A Consortium Divided Cannot Stand

Much ado
was made this week over the ersatz petition for Pomona College’s secession from the
Claremont Consortium. From the moment I first heard about it, I suspected The Golden Antlers, or perhaps an individual whose dedication to deadpan trolling is
almost as strong as mine. Whenever I expressed this skepticism, I was met with guffaws, so convinced were the students of the remaining 4Cs that this petition was the real deal. It’s hard to say what exactly that means for the gullibility of our student body, the pervasive stereotype(s) about Pomona, or the state
of affairs in Claremont at large.

As a proud
Texan I consider myself a secession expert. Part of our disproportionate state
pride stems from our constitution’s provision for state secession from the Union at
any given time. We love the fact that it exists, though the majority of us like
it in the same way that most people like high-protein ketchup and the other wondrous inventions in the SkyMall catalogue. This
wonderful bit of historical arcana came to the forefront of the national conscience
during then-governor Rick Perry’s (in)famous bid for the presidency, but most of the United States
responded with laughter rather than any genuine concern.

But the
powerful reaction generated by Pomona’s petition for secession is worth considering. Even if it
was little more than a labor-intensive gag, in the days before the
perpetrators claimed responsibility, our microcosm was abuzz with opinions. From
strange CGU students ranting about Pomona’s arrogance after one too many at Claremont
Craft Ales to diehard CMS-P-P rivalry fanatics who frothed at anticipated competitive advantages (or mourned the death of a storied tradition second only to the annual Texas-OU matchup), the hamlet of Claremont was veritably twittering with reactions to the

Anyone who had actually scrolled through the petition’s mountains of text would have noticed how its diction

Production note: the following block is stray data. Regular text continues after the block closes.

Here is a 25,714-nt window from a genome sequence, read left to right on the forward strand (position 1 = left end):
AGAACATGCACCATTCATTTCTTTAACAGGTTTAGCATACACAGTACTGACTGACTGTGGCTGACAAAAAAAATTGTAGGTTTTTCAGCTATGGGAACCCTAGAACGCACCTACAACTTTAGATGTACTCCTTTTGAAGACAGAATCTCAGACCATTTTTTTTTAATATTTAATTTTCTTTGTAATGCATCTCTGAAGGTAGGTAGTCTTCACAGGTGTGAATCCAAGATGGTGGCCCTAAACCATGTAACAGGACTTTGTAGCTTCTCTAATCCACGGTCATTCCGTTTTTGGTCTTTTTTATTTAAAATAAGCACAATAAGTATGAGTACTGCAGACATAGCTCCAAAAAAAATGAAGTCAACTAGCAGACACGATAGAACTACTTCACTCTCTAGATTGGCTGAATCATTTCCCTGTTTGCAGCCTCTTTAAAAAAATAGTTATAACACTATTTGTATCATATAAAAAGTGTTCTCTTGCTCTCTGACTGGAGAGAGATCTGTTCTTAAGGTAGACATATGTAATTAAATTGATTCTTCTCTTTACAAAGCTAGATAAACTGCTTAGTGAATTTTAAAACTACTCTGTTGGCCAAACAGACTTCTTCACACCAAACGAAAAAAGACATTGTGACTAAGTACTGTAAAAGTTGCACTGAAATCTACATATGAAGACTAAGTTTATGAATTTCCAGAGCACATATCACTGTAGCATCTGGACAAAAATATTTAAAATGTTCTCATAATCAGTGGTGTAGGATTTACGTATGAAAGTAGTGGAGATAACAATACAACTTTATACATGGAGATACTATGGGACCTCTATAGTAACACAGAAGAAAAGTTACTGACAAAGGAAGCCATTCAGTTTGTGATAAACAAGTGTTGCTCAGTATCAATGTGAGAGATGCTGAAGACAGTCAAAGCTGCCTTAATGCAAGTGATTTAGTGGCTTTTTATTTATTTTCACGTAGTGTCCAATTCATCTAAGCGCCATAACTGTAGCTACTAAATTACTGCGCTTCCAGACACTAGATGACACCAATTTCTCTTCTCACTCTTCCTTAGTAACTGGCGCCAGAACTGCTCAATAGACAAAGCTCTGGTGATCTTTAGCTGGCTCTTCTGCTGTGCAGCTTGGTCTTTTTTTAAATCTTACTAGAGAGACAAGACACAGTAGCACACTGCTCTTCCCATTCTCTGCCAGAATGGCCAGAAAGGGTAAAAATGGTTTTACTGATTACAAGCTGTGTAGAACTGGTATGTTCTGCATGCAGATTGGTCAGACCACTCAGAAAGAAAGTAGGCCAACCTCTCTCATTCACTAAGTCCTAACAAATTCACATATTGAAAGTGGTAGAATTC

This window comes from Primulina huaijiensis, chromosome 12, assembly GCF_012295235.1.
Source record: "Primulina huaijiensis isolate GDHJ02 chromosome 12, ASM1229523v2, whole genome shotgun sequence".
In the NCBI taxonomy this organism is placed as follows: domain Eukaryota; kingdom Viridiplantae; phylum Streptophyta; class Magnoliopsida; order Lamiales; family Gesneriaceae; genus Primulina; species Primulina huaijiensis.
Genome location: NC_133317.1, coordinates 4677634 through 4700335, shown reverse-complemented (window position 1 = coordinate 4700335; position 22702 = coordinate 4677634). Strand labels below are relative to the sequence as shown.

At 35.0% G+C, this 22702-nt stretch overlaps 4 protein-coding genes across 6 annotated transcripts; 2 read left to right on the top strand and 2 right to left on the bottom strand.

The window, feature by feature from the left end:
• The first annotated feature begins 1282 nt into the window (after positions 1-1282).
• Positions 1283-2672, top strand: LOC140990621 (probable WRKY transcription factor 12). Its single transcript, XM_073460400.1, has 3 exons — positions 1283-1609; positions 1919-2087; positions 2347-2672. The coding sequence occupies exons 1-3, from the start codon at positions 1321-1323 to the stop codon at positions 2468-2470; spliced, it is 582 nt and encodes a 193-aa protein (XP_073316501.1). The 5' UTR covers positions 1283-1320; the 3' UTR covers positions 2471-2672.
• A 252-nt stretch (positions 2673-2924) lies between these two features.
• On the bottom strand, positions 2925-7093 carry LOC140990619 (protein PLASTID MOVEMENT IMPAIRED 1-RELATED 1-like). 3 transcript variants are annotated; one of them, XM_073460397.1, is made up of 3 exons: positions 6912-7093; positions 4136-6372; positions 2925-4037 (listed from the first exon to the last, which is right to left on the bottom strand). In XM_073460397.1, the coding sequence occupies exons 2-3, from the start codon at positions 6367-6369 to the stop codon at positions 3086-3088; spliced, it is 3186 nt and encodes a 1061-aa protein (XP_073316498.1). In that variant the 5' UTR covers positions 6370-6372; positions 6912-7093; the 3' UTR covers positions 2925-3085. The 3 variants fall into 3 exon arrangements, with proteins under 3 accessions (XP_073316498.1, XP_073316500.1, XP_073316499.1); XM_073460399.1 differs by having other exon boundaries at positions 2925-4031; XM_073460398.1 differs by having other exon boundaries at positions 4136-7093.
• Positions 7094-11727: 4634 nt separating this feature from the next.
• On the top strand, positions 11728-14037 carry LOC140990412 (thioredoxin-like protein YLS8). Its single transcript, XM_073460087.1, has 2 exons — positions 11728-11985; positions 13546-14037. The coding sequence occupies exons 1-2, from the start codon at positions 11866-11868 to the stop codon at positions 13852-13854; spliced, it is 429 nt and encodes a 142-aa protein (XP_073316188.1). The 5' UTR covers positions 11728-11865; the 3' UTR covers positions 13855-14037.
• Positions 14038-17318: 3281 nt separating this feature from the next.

dripped with parody, but the more popular response was to share the petition
as a Facebook status or tilt the phone-screen-filling title toward a half-awake
brunch-mate and demand, “HAVE YOU SEEN THIS?” The content was unimportant, the
intent well understood. As with all successful parodies, there was some element
of truth behind it. Without even reading the petition, everyone simply knew that
Pomona was capable of such a move.

This speaks
volumes about the pervasiveness of stereotypes at the 5Cs. The way the students of the 5Cs
currently typecast one another, it seems only a matter of time until one of the
schools genuinely seeks secession as a refuge from the stifling presumptions of
their neighbors. Of course, everyone has “that one friend” at any given school
who isn’t really like the rest of them, but that makes us sound more like the
1970s version of post-racial America than a cluster of highly codependent
liberal arts colleges on the West Coast.

stereotypes are born of truth, most parodies are written in good fun, and few
would argue that the 5Cs are as cohesive as they could be. Ask the average CMC
student what most of their southerly neighbors do on a Thursday night and they
will be at a complete loss; the same is true for most any school pairing — my
home campus being perhaps the most notable exception. That lack of cohesion
extends from weekend nights to weekdays in many realms. For every student who
has completed the nobler version of the 5C Challenge by taking a class on every campus, there are
plenty who have taken no more than one or two outside of their own
bubble-inside-the-bubble. One of the things that set all of us apart from
our competitors is the incredible array of experiences available
from the five distinct campuses. This is not meant to be a sales brochure,
because those oversell the degree to which students take advantage of the
resources at their disposal. Personally, I think all of the 5Cs should require
cross-campus classes as part of their general education system, but that’s a different

long pondered the fractured specialization of the 5Cs and, discussing it, am often met with
the same vacuous blinks that the secession proposal garnered. Nobody
wants to admit that there is anything wrong with a place they love or the way
they do things. Returning to the topic of Texas, most Americans who aren’t from there
haven’t explored the state much beyond our convenient airports. They typecast
it as being Southern (wrong), boring (wrong), backward (wrong), or worse.
Maybe they’ve been to Austin, the alleged mecca of all things cool in an
otherwise bleak vastness. Mark Twain once said that “travel is fatal to
prejudice, bigotry, and narrow-mindedness,” something that applies just as much to engaging in events at other campuses as it might to a visit to Birmingham, Ala. 

Just as talking heads on the far-flung coasts were wont to give
far too much credence to the proposal of Texas seceding, many students across
the 4Cs were sure that Pomona was capable of a similar action. Just like you
can’t know that Tex Mex food is the best cuisine on earth until you try it for
yourself, you can’t presume that a school would secede from the consortium
until you’ve spent time there in and out of the classroom. 

John Montesi CM ’14 is a literature major from Fort Worth, TX.

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